Saturday, June 30, 2012

Two Poems by Diane Webster


The underground parking lot
screams in echoes
from top to bottom
in screeching curves
round and round
in a spiraling vortex
of constant wind
swirling down the drain
below the street to seep
like earthworms crawling
to the surface drowning
with seashell roar
rushing against current.


Every morning she graces
her front porch steps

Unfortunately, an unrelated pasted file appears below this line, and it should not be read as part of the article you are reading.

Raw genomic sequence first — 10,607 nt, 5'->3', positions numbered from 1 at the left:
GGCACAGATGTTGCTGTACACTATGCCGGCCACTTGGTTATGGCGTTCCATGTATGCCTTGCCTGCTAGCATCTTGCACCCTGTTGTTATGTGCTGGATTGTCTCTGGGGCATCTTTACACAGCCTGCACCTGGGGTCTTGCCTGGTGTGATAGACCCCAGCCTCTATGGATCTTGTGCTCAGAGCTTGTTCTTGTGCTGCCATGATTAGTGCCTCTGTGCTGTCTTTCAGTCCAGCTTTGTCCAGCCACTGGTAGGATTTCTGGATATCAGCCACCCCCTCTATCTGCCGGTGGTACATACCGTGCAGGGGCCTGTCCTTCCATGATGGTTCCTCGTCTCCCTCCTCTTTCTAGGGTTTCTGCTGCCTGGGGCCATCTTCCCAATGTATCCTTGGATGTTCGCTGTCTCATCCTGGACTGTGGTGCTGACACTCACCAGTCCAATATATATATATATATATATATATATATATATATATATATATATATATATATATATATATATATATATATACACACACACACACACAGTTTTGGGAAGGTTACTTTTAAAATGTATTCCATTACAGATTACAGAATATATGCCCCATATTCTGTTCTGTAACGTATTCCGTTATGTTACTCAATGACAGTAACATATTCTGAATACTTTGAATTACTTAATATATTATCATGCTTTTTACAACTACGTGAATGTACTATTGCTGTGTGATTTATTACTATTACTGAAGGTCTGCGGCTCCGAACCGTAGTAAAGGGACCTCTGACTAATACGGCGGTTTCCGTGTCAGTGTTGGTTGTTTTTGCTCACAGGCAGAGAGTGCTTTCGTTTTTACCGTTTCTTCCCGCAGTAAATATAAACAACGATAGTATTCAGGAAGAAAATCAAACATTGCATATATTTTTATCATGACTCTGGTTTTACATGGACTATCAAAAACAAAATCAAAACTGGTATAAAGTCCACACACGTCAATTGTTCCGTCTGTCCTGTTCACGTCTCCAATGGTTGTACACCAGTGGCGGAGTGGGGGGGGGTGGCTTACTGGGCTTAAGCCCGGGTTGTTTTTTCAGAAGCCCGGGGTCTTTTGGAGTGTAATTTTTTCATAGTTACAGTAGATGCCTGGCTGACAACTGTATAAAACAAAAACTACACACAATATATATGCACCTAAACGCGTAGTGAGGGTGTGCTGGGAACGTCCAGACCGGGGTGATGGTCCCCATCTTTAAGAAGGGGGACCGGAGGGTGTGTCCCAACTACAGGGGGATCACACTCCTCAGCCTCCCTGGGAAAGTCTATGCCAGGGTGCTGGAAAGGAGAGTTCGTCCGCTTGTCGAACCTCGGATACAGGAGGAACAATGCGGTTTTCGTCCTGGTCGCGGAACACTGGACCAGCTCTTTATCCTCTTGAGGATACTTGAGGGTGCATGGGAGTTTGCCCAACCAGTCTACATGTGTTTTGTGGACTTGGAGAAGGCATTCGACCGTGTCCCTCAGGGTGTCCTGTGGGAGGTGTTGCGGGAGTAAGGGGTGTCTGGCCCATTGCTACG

with voluminous flows and folds
of summer nightgown
as she orgasmically smokes
her first cigarette of the day;
as night’s chill escapes
the concrete slab beneath
her bed-warm buttocks
and would purr like a November cat
curled up on a fireplace lap
so silent and still except
for the hand-to-lip ritual
exhaled like her dreams
in a haze of almost remembrance.

For 30 years Diane Webster has worked in a newspaper office. She enjoy drives in the mountains and looking for poetry ideas in everyday life. Her work has appeared in "The Common Ground Review," "The Hurricane Review" "Philadelphia Poets" and other literary magazines.


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